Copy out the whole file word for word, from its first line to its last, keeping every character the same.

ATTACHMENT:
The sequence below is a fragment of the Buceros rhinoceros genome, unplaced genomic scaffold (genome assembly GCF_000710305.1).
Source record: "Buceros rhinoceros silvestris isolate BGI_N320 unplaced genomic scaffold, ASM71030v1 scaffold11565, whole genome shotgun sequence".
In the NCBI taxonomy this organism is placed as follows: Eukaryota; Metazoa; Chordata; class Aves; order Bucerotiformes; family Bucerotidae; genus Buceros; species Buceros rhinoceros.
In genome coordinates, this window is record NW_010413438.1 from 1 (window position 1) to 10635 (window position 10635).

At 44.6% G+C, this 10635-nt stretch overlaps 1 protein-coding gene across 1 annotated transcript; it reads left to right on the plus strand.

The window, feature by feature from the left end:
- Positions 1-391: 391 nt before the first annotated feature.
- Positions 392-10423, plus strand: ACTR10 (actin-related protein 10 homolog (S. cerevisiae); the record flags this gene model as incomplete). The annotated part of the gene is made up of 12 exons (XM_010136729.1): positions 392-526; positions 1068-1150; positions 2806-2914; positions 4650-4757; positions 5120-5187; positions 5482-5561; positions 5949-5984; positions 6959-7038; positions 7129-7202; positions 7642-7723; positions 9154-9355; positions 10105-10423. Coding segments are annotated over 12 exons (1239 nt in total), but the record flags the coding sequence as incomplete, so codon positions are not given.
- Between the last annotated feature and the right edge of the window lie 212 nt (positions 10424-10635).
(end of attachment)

The sequence below is a fragment of the Buceros rhinoceros genome, unplaced genomic scaffold (genome assembly GCF_000710305.1).
Source record: "Buceros rhinoceros silvestris isolate BGI_N320 unplaced genomic scaffold, ASM71030v1 scaffold11565, whole genome shotgun sequence".
In the NCBI taxonomy this organism is placed as follows: Eukaryota; Metazoa; Chordata; class Aves; order Bucerotiformes; family Bucerotidae; genus Buceros; species Buceros rhinoceros.
In genome coordinates, this window is record NW_010413438.1 from 1 (window position 1) to 10635 (window position 10635).

At 44.6% G+C, this 10635-nt stretch overlaps 1 protein-coding gene across 1 annotated transcript; it reads left to right on the plus strand.

The window, feature by feature from the left end:
- Positions 1-391: 391 nt before the first annotated feature.
- Positions 392-10423, plus strand: ACTR10 (actin-related protein 10 homolog (S. cerevisiae); the record flags this gene model as incomplete). The annotated part of the gene is made up of 12 exons (XM_010136729.1): positions 392-526; positions 1068-1150; positions 2806-2914; positions 4650-4757; positions 5120-5187; positions 5482-5561; positions 5949-5984; positions 6959-7038; positions 7129-7202; positions 7642-7723; positions 9154-9355; positions 10105-10423. Coding segments are annotated over 12 exons (1239 nt in total), but the record flags the coding sequence as incomplete, so codon positions are not given.
- Between the last annotated feature and the right edge of the window lie 212 nt (positions 10424-10635).